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Last month, Oklahoma became the 31st state to legalize medical marijuana, with over 56% voting in favor of State Question 788. The Sooner State’s voters were the first to approve a cannabis proposal this year, and they have voted to create a generous program that will stand out among the country’s medical cannabis economies. Prior to the election, KOSU, a local NPR affiliate, summarized the proposed rules, with a few notable highlights:
The Oklahoma Medical Marijuana Authority has set a short timeline to implement business licensing established by the approved ballot measure. The authority approved emergency rules at their July 10 meeting, creating controversy after adding in restrictions which weren’t approved by voters, against the recommendation of the board’s own attorney.
Some of the controversial changes included requiring a licensed pharmacist to be on-site at each dispensary, and a ban on smokable cannabis. With legal challenges looming, the state’s attorney general has indicated he will review the changes. Application information will be available on July 26. Applications will be accepted following that, and no later than August 25.
While most of the cannabis industry’s noise this year has been focused on the coasts — with recreational expansion ongoing in California and Massachusetts — it’s easy to overlook medical marijuana’s growth in the middle of the country. In addition to Oklahoma, here’s a brief roundup of other activity Cannabiz Media has been watching:
The Louisiana legislature directed Southern University and Louisiana State University to partner with two private companies to cultivate and process cannabis for the state’s medical program, and one such partnership was established with Canadian firm GB Sciences. Earlier this year, the Louisiana Board of Pharmacy issued preliminary licenses for marijuana pharmacies (dispensaries) to begin operations later this year. These dispensaries should be operational by early 2019.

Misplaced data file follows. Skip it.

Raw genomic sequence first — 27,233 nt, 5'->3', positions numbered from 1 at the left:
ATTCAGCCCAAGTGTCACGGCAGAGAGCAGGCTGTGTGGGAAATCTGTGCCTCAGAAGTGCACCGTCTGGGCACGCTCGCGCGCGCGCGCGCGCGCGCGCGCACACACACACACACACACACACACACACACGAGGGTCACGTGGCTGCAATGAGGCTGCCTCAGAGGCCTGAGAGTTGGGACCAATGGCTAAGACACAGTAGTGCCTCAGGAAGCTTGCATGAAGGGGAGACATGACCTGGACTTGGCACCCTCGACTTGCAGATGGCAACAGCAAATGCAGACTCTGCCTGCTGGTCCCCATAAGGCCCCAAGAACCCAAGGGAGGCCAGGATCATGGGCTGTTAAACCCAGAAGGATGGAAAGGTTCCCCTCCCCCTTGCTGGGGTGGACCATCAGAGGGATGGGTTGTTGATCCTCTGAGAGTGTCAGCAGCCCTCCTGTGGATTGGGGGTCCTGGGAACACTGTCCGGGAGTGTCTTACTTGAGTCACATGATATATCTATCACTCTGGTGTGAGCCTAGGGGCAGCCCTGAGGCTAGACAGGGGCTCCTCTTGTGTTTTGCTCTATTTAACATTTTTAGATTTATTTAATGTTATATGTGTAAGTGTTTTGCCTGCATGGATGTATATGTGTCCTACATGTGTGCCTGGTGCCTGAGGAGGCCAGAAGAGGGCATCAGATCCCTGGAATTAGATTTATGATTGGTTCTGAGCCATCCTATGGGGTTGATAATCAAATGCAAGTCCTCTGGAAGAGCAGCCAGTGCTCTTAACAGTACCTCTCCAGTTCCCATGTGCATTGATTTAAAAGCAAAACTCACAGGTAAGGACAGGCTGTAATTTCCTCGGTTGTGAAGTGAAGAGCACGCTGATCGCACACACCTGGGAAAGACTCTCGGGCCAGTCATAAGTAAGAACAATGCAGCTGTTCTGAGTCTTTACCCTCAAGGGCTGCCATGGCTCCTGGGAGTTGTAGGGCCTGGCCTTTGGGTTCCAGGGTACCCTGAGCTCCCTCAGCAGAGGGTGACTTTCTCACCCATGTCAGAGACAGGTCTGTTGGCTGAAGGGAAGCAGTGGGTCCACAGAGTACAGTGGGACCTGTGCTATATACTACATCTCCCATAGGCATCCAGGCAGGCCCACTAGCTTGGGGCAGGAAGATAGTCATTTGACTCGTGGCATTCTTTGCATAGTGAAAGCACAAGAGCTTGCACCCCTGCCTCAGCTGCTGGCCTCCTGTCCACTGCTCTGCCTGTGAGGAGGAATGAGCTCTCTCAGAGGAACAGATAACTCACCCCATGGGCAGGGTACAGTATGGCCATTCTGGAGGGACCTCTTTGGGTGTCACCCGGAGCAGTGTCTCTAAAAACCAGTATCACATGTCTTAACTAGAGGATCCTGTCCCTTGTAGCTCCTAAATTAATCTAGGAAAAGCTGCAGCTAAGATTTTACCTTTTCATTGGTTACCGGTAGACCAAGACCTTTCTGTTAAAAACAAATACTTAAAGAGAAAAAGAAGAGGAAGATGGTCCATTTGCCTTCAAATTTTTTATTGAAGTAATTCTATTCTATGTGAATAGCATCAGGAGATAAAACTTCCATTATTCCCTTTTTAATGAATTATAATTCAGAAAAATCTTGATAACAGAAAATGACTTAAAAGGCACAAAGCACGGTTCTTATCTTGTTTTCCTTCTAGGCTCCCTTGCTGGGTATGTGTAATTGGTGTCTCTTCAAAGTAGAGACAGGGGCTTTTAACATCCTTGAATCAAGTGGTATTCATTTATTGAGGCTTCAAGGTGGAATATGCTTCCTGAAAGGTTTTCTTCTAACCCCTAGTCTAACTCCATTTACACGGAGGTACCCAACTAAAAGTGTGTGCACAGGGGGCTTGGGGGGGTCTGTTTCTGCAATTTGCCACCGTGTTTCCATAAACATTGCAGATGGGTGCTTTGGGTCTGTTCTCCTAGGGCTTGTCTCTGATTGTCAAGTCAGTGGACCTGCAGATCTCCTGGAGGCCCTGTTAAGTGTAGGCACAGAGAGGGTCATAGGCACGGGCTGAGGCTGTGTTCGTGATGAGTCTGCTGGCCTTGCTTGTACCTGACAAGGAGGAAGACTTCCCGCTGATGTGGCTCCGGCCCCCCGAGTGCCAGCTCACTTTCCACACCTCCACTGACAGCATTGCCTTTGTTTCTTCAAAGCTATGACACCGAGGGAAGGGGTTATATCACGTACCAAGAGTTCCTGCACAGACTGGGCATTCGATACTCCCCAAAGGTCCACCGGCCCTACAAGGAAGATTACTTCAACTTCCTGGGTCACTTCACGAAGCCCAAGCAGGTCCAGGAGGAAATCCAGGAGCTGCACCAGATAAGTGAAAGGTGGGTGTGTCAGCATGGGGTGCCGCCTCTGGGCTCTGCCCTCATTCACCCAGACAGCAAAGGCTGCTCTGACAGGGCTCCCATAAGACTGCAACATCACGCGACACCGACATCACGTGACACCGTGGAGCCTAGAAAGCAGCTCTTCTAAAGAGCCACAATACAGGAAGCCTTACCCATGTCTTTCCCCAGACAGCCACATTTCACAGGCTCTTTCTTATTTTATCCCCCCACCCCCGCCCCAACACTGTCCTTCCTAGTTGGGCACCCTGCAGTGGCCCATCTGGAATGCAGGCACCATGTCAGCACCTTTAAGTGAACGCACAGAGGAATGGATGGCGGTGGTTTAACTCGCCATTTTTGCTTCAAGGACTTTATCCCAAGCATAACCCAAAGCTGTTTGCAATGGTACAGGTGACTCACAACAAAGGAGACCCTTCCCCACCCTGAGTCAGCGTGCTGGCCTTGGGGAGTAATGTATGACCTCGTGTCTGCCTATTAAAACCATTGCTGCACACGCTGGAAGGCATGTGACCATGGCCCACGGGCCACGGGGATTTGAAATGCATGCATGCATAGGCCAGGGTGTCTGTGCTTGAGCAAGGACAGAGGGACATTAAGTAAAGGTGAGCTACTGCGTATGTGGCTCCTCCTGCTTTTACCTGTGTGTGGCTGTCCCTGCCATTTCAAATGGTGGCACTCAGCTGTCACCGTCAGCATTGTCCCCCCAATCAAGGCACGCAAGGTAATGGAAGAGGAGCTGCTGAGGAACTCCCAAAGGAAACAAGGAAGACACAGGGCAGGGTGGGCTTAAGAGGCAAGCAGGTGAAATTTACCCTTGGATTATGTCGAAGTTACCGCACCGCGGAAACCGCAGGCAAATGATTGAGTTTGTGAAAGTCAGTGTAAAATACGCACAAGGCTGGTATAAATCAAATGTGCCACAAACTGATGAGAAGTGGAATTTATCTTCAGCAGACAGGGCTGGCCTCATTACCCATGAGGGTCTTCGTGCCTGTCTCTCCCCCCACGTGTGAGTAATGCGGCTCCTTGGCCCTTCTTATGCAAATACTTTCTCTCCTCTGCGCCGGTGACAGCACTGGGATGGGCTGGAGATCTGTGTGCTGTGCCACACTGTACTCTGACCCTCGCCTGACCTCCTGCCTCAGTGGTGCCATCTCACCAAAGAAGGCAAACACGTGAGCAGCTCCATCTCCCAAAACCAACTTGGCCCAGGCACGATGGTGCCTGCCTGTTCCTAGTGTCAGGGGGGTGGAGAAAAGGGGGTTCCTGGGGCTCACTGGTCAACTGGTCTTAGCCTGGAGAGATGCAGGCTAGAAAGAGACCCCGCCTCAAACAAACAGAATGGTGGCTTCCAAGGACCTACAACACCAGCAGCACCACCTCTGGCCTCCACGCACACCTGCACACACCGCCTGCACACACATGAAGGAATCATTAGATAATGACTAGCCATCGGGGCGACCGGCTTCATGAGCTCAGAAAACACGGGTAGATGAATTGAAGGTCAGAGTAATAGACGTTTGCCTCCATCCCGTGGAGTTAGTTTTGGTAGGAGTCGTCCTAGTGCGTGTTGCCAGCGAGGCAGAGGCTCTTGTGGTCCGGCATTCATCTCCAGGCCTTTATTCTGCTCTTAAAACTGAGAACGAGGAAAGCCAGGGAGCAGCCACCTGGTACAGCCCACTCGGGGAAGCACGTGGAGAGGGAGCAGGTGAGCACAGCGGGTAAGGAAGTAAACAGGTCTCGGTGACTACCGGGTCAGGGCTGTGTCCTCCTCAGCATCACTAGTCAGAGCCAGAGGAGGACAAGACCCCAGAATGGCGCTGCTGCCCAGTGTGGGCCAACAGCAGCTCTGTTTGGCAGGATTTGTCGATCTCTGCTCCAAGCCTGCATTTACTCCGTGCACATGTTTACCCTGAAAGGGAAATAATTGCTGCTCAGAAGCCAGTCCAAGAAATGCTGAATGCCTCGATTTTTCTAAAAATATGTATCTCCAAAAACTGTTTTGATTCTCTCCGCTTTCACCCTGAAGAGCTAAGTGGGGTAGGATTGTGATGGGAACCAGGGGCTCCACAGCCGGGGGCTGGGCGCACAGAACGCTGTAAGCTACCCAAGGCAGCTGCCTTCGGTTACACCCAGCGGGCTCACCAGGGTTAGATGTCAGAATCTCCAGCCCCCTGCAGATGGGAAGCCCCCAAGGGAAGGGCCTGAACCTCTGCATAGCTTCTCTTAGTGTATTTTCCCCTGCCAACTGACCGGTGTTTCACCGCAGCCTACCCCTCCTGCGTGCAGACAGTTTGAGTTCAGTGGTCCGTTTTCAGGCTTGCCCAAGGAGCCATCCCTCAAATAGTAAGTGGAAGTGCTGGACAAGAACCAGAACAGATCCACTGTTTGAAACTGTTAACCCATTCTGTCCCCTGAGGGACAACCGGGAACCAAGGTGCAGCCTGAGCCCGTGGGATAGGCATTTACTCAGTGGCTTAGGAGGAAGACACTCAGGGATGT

Court rulings over the constitutionality of the license application review process delayed Arkansas’ program rollout for months. Now, with an injunction recently lifted, the state issued five cultivation permits last week, but KATV Little Rock reports the Arkansas Department of Finance and Administration has not yet determined if they’ll send formal denial letters to the remaining 90 cultivator applicants. The state anticipates product making it to shelves sometime next year — over two years after voters approved the program via ballot measure.
North Dakota voters also approved a medical marijuana proposal in 2016, but the state is just getting ready to accept applications for dispensaries. Recently, the Division of Medical Marijuana received 19 applications for cultivator-manufacturer facilities, and selected two, while also selecting one testing lab. Dispensary applications are already being accepted on a limited basis beginning with the Bismarck and Fargo regions.
Limited cannabidiol-only states are continuing to expand this year. At the end of 2017, Texas entered the legal medical marijuana economy with three organizations cultivating and dispensing CBD oil, but epilepsy is still the only condition for which patients can qualify. Missouri is in a similar situation, with only two firms cultivating and extracting hemp oil for the treatment of epilepsy.
Additionally, Iowa is about to come on board later this year, with MedPharm selected for cultivation and processing and five dispensaries selected statewide. All three of these states are deliberating possible expansion, with the possibility of Missouri facing a medical marijuana ballot measure in November.
According to Marijuana Business Daily, Minnesota is poised for growth in 2018. Although the state’s capped number of licenses won’t be raised again, as proposed, patient counts are rising, revenues are rising, and new conditions have been added.
Some states’ regulatory regimes have been in the works for almost two years and are just gearing up and accepting applications, but others are still facing legal uncertainty. Nationwide brands and companies may see new opportunities to expand in states that are just coming online, such as Oklahoma and North Dakota.
Elsewhere, the unrealized value of existing CBD-only licenses lies in their potential to be the first to operate in an expanded regulatory framework with more qualifying illnesses, more patients, and more products available. Finally, increasing patient counts will lead to further program expansion and higher demand for expanded product lines.